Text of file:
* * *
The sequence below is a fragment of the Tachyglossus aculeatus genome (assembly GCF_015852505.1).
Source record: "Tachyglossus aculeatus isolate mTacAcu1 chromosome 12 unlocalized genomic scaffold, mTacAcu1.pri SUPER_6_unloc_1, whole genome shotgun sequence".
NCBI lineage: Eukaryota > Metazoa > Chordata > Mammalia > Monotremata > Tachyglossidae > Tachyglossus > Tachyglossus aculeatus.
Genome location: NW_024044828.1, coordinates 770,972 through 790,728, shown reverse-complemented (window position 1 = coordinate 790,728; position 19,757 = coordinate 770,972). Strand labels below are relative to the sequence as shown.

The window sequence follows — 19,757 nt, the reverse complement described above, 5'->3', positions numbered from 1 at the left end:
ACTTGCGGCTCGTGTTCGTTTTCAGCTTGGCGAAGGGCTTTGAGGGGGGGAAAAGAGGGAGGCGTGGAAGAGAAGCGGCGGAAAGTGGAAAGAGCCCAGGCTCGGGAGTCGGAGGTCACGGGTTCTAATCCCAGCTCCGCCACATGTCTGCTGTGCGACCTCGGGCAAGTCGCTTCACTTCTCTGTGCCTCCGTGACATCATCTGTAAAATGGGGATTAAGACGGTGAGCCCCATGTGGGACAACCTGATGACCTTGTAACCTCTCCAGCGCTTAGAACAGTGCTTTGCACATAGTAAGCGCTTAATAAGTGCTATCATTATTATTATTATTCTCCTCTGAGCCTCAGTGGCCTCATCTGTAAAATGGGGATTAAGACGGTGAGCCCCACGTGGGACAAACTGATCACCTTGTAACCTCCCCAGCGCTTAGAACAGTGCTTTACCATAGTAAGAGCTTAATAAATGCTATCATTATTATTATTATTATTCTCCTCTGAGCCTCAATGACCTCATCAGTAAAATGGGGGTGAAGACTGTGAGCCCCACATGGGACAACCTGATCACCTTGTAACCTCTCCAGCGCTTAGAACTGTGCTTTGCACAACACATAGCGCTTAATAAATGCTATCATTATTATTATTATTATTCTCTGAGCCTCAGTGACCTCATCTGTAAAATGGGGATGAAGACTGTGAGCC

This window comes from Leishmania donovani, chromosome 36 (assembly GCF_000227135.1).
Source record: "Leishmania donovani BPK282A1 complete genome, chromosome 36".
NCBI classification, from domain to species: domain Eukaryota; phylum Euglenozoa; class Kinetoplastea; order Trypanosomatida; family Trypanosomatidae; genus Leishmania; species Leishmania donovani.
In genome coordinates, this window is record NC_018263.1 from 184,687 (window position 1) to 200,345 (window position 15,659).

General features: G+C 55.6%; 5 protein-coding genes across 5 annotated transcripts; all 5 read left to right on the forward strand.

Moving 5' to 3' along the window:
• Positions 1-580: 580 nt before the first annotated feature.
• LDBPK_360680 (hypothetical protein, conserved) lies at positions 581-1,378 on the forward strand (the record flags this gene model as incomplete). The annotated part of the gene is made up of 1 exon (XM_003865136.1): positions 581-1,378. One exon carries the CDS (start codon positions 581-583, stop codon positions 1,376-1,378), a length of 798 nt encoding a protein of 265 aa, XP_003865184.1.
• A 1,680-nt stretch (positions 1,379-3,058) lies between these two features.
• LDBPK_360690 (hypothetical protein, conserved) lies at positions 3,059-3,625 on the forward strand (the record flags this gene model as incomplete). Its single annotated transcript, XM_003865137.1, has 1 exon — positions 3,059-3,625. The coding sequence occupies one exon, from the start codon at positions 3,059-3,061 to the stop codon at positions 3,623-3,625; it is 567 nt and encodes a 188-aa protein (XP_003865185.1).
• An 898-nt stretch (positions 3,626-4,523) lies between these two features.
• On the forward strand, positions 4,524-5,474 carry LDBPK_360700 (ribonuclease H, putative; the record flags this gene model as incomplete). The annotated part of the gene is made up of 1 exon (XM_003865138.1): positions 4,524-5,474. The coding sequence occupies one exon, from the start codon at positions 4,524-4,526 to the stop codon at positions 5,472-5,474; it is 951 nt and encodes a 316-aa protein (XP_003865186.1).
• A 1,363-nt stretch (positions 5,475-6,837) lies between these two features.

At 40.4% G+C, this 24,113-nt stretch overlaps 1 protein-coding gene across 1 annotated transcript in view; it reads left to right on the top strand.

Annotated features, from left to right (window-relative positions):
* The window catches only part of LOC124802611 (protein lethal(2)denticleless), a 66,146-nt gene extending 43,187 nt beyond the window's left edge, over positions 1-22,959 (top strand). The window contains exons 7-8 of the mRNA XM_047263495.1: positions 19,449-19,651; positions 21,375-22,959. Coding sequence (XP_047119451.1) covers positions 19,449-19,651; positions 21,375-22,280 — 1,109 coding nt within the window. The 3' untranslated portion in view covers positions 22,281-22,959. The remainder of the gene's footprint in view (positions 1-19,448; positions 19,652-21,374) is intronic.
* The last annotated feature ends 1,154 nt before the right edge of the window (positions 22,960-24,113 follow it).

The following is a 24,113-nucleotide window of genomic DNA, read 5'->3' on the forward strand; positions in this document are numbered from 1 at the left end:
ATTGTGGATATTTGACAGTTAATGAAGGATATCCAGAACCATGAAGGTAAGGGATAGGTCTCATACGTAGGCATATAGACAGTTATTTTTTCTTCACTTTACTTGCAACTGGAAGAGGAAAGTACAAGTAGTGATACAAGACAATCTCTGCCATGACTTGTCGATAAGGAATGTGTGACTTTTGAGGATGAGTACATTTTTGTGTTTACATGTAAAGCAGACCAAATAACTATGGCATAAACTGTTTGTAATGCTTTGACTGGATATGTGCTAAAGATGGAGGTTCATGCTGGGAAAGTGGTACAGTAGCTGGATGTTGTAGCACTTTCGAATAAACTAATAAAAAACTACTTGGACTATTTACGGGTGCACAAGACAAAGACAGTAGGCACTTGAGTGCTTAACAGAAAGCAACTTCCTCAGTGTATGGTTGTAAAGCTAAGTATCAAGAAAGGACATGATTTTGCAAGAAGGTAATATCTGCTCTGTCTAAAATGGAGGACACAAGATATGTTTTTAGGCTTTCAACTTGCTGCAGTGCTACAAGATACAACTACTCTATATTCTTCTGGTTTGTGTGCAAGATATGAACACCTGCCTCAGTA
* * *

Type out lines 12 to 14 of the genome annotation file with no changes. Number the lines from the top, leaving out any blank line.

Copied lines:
Moving 5' to 3' along the window:
• Positions 1-580: 580 nt before the first annotated feature.
• LDBPK_360680 (hypothetical protein, conserved) lies at positions 581-1,378 on the forward strand (the record flags this gene model as incomplete). The annotated part of the gene is made up of 1 exon (XM_003865136.1): positions 581-1,378. One exon carries the CDS (start codon positions 581-583, stop codon positions 1,376-1,378), a length of 798 nt encoding a protein of 265 aa, XP_003865184.1.